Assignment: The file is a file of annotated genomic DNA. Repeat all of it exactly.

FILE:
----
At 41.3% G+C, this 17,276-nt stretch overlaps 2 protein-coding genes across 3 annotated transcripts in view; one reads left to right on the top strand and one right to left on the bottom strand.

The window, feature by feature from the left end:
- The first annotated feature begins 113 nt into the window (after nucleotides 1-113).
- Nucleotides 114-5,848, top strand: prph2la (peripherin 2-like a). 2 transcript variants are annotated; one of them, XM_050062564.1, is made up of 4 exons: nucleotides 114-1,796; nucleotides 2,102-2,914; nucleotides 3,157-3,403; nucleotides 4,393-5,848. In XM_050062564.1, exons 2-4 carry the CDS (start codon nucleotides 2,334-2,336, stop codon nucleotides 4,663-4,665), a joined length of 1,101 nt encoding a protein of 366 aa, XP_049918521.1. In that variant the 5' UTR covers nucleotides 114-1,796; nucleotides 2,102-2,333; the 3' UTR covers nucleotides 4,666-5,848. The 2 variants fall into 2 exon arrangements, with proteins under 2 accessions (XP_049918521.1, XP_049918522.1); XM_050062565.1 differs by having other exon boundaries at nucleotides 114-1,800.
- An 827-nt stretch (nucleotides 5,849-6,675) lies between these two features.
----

At 41.3% G+C, this 17,276-nt stretch overlaps 2 protein-coding genes across 3 annotated transcripts in view; one reads left to right on the top strand and one right to left on the bottom strand.

The window, feature by feature from the left end:
- The first annotated feature begins 113 nt into the window (after nucleotides 1-113).
- Nucleotides 114-5,848, top strand: prph2la (peripherin 2-like a). 2 transcript variants are annotated; one of them, XM_050062564.1, is made up of 4 exons: nucleotides 114-1,796; nucleotides 2,102-2,914; nucleotides 3,157-3,403; nucleotides 4,393-5,848. In XM_050062564.1, exons 2-4 carry the CDS (start codon nucleotides 2,334-2,336, stop codon nucleotides 4,663-4,665), a joined length of 1,101 nt encoding a protein of 366 aa, XP_049918521.1. In that variant the 5' UTR covers nucleotides 114-1,796; nucleotides 2,102-2,333; the 3' UTR covers nucleotides 4,666-5,848. The 2 variants fall into 2 exon arrangements, with proteins under 2 accessions (XP_049918521.1, XP_049918522.1); XM_050062565.1 differs by having other exon boundaries at nucleotides 114-1,800.
- An 827-nt stretch (nucleotides 5,849-6,675) lies between these two features.